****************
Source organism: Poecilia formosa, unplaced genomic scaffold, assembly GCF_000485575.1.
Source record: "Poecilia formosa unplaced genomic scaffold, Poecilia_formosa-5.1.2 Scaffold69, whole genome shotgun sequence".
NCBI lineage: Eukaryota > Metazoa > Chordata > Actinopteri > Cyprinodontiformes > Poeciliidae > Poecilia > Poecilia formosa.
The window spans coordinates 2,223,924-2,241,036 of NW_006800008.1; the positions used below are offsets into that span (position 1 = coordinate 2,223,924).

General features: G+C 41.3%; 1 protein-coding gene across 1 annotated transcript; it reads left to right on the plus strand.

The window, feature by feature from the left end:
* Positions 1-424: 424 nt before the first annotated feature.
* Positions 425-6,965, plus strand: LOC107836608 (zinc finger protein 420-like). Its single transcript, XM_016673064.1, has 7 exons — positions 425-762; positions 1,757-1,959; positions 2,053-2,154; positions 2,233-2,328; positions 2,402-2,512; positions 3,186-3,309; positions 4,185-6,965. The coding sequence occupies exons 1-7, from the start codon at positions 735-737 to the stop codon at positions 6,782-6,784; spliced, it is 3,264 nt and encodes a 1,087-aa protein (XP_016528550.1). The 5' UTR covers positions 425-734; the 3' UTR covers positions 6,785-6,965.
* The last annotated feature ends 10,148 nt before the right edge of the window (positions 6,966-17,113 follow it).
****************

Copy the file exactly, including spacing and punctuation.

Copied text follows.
Source organism: Poecilia formosa, unplaced genomic scaffold, assembly GCF_000485575.1.
Source record: "Poecilia formosa unplaced genomic scaffold, Poecilia_formosa-5.1.2 Scaffold69, whole genome shotgun sequence".
NCBI lineage: Eukaryota > Metazoa > Chordata > Actinopteri > Cyprinodontiformes > Poeciliidae > Poecilia > Poecilia formosa.
The window spans coordinates 2,223,924-2,241,036 of NW_006800008.1; the positions used below are offsets into that span (position 1 = coordinate 2,223,924).

General features: G+C 41.3%; 1 protein-coding gene across 1 annotated transcript; it reads left to right on the plus strand.

The window, feature by feature from the left end:
* Positions 1-424: 424 nt before the first annotated feature.
* Positions 425-6,965, plus strand: LOC107836608 (zinc finger protein 420-like). Its single transcript, XM_016673064.1, has 7 exons — positions 425-762; positions 1,757-1,959; positions 2,053-2,154; positions 2,233-2,328; positions 2,402-2,512; positions 3,186-3,309; positions 4,185-6,965. The coding sequence occupies exons 1-7, from the start codon at positions 735-737 to the stop codon at positions 6,782-6,784; spliced, it is 3,264 nt and encodes a 1,087-aa protein (XP_016528550.1). The 5' UTR covers positions 425-734; the 3' UTR covers positions 6,785-6,965.
* The last annotated feature ends 10,148 nt before the right edge of the window (positions 6,966-17,113 follow it).